In 2010, the United States passed the Patient Protection and Affordable Care Act , also known as Obamacare, which brought about significant changes in healthcare coverage throughout the country. This landmark legislation sought to provide affordable healthcare for all Americans by expanding Medicaid, increasing access to insurance, regulating private insurers’ practices, and implementing numerous other provisions.
However, since its inception, ACA has been repeatedly challenged in court and fiercely debated among politicians. Although it has remained largely intact over the past decade, recent political developments suggest that its fate may hang in balance once again. Here we will examine what would happen if Obamacare is repealed and discuss some potential ramifications of such a decision.
The Legislative Landscape
Before diving into potential repercussions of an ACA repeal let us first consider what led us here. Despite numerous attempts to dismantle ACA during his time in office President Trump failed to achieve his goal of fully repealing or replacing it with alternative legislation.
However, now that Joe Biden has taken office, Republicans are considering new strategies vis-a-vis ACA. They’re doing so via a lawsuit challenging specific provisions of the act like individual mandate. If they succeed then certain key parts can become vulnerable potentially opening up ways towards full scale repeal.
What Would Happen Then?
Any attempt at wholesale repeal of Obamacare would be immensely disruptive for millions who have come to rely on expanded access to healthcare under this law. Both individuals and businesses could face significant financial consequences from losing access to benefits or seeing premiums rise substantially.
Millions Could Lose Health Insurance
If repealed ACA’s expansion subsidized health insurance program would vanish overnight leaving millions without coverage. While other public insurances exist such as medicaid et al they cater chiefly to people below poverty line.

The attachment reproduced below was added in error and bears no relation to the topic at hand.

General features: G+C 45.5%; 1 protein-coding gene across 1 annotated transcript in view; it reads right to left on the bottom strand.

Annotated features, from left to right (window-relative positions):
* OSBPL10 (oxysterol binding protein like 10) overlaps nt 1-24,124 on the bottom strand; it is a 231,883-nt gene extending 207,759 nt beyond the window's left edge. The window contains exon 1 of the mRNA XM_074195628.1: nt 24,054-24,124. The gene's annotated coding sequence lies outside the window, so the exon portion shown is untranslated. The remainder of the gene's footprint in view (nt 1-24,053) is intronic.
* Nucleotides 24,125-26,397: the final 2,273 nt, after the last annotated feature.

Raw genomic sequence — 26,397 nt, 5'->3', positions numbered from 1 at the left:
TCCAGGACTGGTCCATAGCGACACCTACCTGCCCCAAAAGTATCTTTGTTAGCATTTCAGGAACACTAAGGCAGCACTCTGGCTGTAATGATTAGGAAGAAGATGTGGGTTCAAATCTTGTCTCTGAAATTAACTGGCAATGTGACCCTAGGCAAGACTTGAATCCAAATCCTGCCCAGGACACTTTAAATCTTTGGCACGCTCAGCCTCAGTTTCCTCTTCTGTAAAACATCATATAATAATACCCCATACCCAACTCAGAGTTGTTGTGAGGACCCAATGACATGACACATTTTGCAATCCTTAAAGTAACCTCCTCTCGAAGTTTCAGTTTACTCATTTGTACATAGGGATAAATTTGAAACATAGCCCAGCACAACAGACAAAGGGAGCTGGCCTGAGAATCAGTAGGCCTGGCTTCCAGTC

The Return Of Pre-Existing Condition Discrimination
Prior preventing discrimination against pre-existing conditions was not an easy task. But under the ACA people with pre existing medical conditions could purchase insurance at relatively affordable rates. Repealing the act would put millions of Americans newly diagnosed with Covid-19 potentially along with many others, at risk of being priced out.
No More Free Preventive Care
A major boon of Obamacare was that it enforced lots of preventive health measures and waived costs for services such as mammograms, cholesterol screenings and cancer screening tests saving thousands from exorbitant bills. Its absence would drive patients to curb proactivity in seeking healthcare until it’s too late.
The Return Of Lifetime Limits
Before ACA Insurers had lifetime limits on what they’d pay out – which often was exhausted by those suffering again a chronic disease which ran huge treatment bills, think some types of brain tumors etc. Under ObamaCare individuals’ coverage became more comprehensive without any such cap ensuring they wouldn’t drain their savings or worse. Without provisions to prevent lifetime limits an individual requiring continuous medication or care might soon face a situation where insurance stops paying entirely leaving them high and dry.
The international press has been documenting Trump-era attempts against ACA since 2016 highlighting potential dangers in doing so time and again. Upending Affordable Care Act without considering its ramifications lies as unwise now as it did four years ago. While repeal remains on the horizon, its safe to say sizable portion of Americans are glued with bated breath hoping some sense prevails around this whole affair.
Q: Would everyone lose health insurance ?
A: Those whose access came through obtaining coverage via subsidized state managed programs/in marketplaces like Exchange will most likely lose health insurance but other alternatives still exist beyond Medicaid threshold /employed-based plans etc.
Q: What about those who don’t have pre-existing conditions?
A: Without regulations stipulating non-discrimination, prices for all may increase dramatically specifically if there is no law to block insurers segregating certain classes of people.